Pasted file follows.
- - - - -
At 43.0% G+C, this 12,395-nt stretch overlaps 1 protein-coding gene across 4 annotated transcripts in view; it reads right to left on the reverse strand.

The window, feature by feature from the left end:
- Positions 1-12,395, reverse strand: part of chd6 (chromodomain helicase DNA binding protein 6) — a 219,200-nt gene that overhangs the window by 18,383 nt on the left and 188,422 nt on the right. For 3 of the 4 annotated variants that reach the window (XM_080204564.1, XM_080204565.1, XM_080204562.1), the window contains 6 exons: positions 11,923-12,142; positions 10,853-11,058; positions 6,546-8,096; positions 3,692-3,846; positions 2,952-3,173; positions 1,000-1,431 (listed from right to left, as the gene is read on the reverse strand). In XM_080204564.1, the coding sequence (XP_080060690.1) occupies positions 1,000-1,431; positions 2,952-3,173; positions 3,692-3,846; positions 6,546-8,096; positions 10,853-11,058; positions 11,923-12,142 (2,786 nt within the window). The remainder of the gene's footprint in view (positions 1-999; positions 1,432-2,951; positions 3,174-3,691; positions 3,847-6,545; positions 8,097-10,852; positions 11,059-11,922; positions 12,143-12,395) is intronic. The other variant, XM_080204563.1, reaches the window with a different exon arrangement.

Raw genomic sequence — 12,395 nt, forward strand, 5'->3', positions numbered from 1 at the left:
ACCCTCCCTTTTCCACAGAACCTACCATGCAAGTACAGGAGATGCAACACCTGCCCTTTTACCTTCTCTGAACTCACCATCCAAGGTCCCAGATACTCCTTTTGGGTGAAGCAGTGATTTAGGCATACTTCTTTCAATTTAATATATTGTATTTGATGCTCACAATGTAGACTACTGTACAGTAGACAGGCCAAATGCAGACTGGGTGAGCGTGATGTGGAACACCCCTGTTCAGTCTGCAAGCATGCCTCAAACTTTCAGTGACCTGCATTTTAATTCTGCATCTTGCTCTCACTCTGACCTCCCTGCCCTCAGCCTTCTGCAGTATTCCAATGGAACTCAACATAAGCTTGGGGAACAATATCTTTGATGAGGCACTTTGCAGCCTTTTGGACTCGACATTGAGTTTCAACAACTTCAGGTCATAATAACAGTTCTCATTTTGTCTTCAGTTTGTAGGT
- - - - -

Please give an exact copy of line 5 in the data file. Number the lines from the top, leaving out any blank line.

ACCCTCCCTTTTCCACAGAACCTACCATGCAAGTACAGGAGATGCAACACCTGCCCTTTTACCTTCTCTGAACTCACCATCCAAGGTCCCAGATACTCCTTTTGGGTGAAGCAGTGATTTAGGCATACTTCTTTCAATTTAATATATTGTATTTGATGCTCACAATGTAGACTACTGTACAGTAGACAGGCCAAATGCAGACTGGGTGAGCGTGATGTGGAACACCCCTGTTCAGTCTGCAAGCATGCCTCAAACTTTCAGTGACCTGCATTTTAATTCTGCATCTTGCTCTCACTCTGACCTCCCTGCCCTCAGCCTTCTGCAGTATTCCAATGGAACTCAACATAAGCTTGGGGAACAATATCTTTGATGAGGCACTTTGCAGCCTTTTGGACTCGACATTGAGTTTCAACAACTTCAGGTCATAATAACAGTTCTCATTTTGTCTTCAGTTTGTAGGT